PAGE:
Did you happen to read about the banks, the EU decision in Cyprus? They are talking about a 7-10 percent "charge" on folks with savings accounts...(10 percent for any amounts over 100,000 euro, 6.9 for those under) just flat out stealing from them. A condition from the folks that are preparing to save the economy with a package, with injection of money, "first rob your own people, then we do it".

    Man...if they are starting to do that, and it catches on, banks not be banks anymore....they'll be slow leak robbers.
     
  7. wilerty

    wilerty Member

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    I'm 66, still work full time, and collect full SS benefits. But I work because I like it ... and the money. If you collect SS benefits before your full retirement age, your SS benefits will be reduced if you make more than about $14k a year. Once you reach your full retirement age, you can work as much as you want and still collect your full SS benefit.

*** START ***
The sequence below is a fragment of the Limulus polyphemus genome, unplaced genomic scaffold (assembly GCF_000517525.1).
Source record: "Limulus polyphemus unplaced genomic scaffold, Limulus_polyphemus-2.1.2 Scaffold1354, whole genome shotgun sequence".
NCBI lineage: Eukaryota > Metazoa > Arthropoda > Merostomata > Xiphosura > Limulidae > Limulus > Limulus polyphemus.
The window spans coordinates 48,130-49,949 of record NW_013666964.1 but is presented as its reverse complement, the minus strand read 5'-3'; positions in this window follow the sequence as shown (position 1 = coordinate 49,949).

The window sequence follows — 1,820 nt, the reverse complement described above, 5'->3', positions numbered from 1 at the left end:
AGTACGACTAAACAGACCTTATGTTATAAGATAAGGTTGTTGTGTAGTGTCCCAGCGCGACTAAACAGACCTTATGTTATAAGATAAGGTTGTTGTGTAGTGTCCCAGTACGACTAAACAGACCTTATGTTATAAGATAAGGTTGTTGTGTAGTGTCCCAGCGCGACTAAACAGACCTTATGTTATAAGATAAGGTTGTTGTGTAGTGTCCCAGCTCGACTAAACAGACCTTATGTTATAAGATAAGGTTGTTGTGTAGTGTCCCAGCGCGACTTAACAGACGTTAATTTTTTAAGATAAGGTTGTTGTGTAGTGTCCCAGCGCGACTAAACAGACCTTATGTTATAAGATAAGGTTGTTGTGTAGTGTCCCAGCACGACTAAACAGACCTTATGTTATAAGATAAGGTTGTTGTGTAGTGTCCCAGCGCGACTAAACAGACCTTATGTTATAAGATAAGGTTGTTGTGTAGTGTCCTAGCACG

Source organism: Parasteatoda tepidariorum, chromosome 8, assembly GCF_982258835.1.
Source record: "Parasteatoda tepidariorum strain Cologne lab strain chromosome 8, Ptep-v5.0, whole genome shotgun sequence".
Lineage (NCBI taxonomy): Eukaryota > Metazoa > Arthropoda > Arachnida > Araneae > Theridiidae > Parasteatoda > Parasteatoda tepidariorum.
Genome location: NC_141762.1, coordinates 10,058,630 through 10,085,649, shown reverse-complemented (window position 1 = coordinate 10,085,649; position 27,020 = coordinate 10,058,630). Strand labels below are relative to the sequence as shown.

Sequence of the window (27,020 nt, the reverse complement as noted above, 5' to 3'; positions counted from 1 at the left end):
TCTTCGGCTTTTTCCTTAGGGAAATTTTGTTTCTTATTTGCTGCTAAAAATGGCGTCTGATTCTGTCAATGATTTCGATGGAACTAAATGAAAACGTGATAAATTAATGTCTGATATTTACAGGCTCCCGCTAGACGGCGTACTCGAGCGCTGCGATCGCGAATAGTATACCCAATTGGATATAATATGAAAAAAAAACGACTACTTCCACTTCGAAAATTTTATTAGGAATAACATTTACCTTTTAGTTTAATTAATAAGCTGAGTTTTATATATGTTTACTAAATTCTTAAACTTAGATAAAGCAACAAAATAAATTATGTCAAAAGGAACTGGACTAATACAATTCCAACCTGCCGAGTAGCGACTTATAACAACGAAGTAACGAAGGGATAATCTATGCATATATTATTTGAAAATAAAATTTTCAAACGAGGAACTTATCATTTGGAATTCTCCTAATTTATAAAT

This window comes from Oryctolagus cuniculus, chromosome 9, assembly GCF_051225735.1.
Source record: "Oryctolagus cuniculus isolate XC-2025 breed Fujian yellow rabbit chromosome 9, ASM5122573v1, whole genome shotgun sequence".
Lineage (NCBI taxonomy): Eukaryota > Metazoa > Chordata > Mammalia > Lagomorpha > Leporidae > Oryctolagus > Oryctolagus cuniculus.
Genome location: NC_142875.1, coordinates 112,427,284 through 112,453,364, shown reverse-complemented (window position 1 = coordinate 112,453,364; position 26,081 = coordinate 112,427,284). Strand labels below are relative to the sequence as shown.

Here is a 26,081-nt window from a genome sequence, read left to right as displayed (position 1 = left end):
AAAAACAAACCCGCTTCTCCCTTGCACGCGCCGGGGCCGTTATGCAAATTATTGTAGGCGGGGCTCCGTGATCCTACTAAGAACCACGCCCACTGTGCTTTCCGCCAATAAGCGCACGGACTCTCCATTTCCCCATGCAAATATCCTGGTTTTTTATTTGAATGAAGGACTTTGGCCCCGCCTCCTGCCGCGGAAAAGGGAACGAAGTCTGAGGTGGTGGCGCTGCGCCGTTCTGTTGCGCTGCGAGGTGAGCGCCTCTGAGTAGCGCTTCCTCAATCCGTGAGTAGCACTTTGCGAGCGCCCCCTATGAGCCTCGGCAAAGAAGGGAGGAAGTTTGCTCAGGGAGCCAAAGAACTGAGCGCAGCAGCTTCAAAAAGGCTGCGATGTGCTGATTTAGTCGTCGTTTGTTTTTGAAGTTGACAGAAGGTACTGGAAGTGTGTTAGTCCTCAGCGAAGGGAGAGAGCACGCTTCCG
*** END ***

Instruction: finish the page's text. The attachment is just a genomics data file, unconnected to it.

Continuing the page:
The bigger problem retiring early is being sure you have medical coverage. The Affordable Care Act will make this easier than it was.

    Think and plan carefully before retiring early. I would say 80% of the people I know who retired early (by their option) wish they hadn't.
     
  8. Blue Strat

    Blue Strat Member

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    If you don't count on SS you can't lose. Since most people underestimate their retirement needs, counting on it would be a mistake.

    PS, yes, there ARE people who would like to dismantle SS. Then there's the math that just doesn't quite work out without making some serious changes.
     
  9. Pitar

    Pitar Member

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    I own my own business and will be passing it on to my sons. The idea of applying for SS is kind of a non-happening event for my wife and I. I quit my job 5 months ago and have since purchased a turn-key business to ensure that I can provide for myself until my demise and pass it on to my wife and sons for their source of income.